Source: Pajhwok News
by Maiwand Fida on 18 October, 2010
KHOST CITY (PAN): Bagwan Dase, 64, is the only Hindu left in eastern Khost province.
The hundreds of others, he says, fled after warlords seized their homes and lands and “we fear to ask for the return of our properties”.
Dase sits in a Hindu temple in Prim Nagar village, east of Khost city. Before 1978, Prim Nagar was known as one of the most beautiful villages in the city, but after decades of war, it now lies in ruins.
Dase, who was born in Khost, stays because he has a job — securing the empty houses of the Hindus who have left — for which he receives 14,000 afghanis per month. He lives alone, because his family is in India.
Hindus and Sikhs have lived in Khost for centuries. They dress the same as Afghans, but worship different gods and speak a different language – although many do speak Dari and Pashto as well.
Sayed Amin Mujjahid, deputy of the Afghan Academy of Science, says that after Afghan King Mahmood Ghaznawi conquered India in 1025 and broke the Somanthe statues, he was followed back to Afghanistan by many Hindus and Sikhs.
Then in the 1760s, during the reign of King Ahamd Shah Baba, some Hindus and Sikhs joined the army and also settled in Afghanistan.
“The third reason that Hindus came to Afghanistan was that whenever the Hindus clashed with their government, they came to Afghanistan where the government gave them land and other privileges in areas now considered Pakistan,” Mujahid says.
The Hindu-Sikh population was estimated to number around 200,000 in 1990, but now there are between 1,500 and 3,000.
Before the Communist regime in the mid 1970s, 243 Hindu families lived side by side with Afghans in Khost, Dase says.
However, after the 1978 coup, due to the poor security and restrictions on their ability to follow their religion, some Hindus left.
In contrast, when the Taliban took power in 1996, Sikhs and Hindus were free to practise their religion. They had no fear about security either. However, the Taliban did force them to wear yellow stars to make them easily distinguishable from Muslims.
When Dr. Najeebullah’s government collapsed in 1991 during the decade- long civil war, Base says his properties were looted. A Hindu temple in Khost also was destroyed in 1992, at the same time as some extremist Hindus demolished the Baber Mosque in India.
“Due to economic problems, Hindus from Khost emigrated to Pakistan, India and other parts of the world,” Dase says. Only 33 of the original families from Khost have remained in Afghanistan, and most are in Kabul, probably one of the safest places for Hindus and Sikhs.
Although some Hindu families remained in Khost, the lack of jobs, assaults by warlords on their properties and the worsening security forced them to move.
In Latako area, more than 187 acres of land belonging to Hindu families were seized by warlords, Dase says. He says if any of the land owners even contemplate asking for their property back, they will be kidnapped and threatened with death.
Royal Sang, the assistant of the Hindus Council in Afghanistan, says it is true that Dase is the only Hindu in Khost. He blames the seizing of their lands by warlords, the poor security and lack of jobs for why Hindus left Afghanistan.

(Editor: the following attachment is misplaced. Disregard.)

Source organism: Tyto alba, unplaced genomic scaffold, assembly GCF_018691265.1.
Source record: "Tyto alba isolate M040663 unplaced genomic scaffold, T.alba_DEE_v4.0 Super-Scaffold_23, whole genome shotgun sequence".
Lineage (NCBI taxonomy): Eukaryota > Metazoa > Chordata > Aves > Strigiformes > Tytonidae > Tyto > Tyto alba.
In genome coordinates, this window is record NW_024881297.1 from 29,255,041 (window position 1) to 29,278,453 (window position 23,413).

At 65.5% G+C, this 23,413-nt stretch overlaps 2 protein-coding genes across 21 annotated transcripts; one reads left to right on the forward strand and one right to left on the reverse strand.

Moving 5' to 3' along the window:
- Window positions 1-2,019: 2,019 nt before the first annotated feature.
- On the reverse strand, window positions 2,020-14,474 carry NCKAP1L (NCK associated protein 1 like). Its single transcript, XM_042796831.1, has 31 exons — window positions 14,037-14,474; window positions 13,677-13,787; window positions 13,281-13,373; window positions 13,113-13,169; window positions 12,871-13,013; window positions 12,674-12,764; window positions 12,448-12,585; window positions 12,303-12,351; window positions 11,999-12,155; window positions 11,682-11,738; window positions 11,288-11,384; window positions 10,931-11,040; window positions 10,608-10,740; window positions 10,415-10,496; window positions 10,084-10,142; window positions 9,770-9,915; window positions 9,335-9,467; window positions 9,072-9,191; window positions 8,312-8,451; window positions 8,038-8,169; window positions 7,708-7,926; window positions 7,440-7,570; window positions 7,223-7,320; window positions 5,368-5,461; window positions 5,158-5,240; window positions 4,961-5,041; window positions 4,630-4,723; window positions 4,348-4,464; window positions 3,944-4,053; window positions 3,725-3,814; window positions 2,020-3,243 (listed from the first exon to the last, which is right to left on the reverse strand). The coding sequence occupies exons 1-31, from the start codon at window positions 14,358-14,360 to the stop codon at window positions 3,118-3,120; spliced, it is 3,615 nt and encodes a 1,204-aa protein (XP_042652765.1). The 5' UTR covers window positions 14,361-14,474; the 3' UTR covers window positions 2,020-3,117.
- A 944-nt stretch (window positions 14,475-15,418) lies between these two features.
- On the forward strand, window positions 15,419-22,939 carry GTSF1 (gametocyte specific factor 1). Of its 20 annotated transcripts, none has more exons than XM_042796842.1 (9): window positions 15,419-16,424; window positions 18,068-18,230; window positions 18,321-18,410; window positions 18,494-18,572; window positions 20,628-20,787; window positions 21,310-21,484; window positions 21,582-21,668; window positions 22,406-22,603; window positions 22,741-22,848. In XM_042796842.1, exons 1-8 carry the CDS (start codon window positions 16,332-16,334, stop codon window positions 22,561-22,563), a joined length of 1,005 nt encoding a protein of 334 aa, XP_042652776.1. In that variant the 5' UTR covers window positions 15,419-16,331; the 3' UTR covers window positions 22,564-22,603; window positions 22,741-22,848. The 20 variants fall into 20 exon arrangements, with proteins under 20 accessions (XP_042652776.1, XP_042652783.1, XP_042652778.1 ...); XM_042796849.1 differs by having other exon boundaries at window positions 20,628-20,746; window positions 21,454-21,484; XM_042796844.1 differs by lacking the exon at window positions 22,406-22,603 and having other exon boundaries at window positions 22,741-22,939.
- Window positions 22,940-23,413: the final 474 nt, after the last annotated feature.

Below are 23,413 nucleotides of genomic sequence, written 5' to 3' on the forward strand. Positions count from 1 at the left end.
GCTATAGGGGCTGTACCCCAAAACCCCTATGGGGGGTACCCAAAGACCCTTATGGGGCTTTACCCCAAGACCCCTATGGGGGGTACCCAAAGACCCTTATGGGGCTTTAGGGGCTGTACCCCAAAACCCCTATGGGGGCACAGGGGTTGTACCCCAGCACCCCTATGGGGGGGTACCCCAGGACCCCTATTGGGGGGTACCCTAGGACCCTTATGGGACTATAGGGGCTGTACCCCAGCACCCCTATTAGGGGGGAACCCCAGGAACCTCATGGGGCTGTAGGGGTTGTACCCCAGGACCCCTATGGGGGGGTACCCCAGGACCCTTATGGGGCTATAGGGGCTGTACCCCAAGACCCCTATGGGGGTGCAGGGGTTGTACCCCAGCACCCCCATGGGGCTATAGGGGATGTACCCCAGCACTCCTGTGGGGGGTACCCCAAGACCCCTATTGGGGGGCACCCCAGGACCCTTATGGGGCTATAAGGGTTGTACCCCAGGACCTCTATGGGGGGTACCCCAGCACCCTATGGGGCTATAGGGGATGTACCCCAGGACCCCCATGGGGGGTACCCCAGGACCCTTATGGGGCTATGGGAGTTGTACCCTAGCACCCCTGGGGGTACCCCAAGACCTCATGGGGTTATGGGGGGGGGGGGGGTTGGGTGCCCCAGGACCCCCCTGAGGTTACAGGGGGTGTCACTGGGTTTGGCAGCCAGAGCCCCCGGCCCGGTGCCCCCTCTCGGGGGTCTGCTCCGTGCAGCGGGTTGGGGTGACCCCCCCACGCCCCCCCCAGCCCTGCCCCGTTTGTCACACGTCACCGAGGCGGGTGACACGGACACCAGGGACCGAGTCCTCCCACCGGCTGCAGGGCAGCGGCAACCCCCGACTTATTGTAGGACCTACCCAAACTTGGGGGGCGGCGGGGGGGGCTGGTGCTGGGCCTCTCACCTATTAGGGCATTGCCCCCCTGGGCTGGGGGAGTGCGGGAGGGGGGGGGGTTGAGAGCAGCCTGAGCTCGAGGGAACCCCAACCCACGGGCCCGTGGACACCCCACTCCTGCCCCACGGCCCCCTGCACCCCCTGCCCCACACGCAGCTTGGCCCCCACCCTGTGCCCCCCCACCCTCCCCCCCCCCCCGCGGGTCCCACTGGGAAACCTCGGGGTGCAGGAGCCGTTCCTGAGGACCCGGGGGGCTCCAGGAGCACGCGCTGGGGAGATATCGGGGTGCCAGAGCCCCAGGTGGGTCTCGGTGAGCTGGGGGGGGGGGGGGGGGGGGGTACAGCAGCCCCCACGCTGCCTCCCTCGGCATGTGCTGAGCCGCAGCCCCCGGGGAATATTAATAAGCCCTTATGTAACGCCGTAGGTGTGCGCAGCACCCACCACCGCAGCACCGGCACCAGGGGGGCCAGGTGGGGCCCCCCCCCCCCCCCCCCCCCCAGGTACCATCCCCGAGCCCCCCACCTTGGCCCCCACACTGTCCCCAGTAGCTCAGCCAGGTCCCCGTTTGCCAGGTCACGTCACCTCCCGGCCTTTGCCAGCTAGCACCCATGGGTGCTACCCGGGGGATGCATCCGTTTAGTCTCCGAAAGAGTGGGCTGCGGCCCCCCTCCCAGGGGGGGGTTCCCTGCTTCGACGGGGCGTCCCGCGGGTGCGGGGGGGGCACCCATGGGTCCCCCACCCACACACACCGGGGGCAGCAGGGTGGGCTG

According to him, another problem is lack of schools for Hindu children.
But life is not much better in India. “We are treated as Afghan refugees in India, we are not given any sort of privileges, we are not happy there. When Afghanistan becomes stable, we will return,” says Dase.
He wants the government to take their back their land from the warlords.
Yousef Molater, an official of Human Rights Association in the southeastern zone, says it is the government’s responsibility to protect the rights of Hindus.
“The Hindus are citizens of Afghanistan and they should be prevented from emigrating and the government has to provide opportunities for them to them return and live in safety,” he says.
Hindus have rights just like anyone else in the province and nobody can oppress them, Abdul Jabar Naeemi, the governor of Khost, says.
“If they have documents for grabbed lands in any part of the province, I will return their land to them,” he says.
However, although the Hindus say they have complained to the government, Naeemi denies this.
The governor says he hopes the Hindus will return to their former homes and take part in the reconstruction of the province.
Gen. Abdul Haqeem Eshaqzai, the police chief, also says that if the Hindus have any security-related problems, they can tell him and he will resolve it. But again, while the Hindus say they have complained to the police, the Eshaqzai denies this.
There have been some success stories. During the recent parliamentary election, two Sikhs stood for the lower house, and more recently a Hindu was selected to advise President Hamid Karzai on economic affairs.
Most Khost residents say they are saddened by the stories of torment that the Hindus suffer and would like them to be able to return.
Hajji Juma Khan,72, a resident of Sabari district, says he has good memories of the Hindus. “I wish the Hindus would return to our village. They were very good and harmless people,” he says.
Hasamuddin Rahimzai, a professor of the Islamic Sharia department at Khost University, says the harassment of Hindus was not only a violation of their human rights but also an act against Islam.
“What was done is in the past, but in the future I hope the Hindus who left Khost will return,” he says.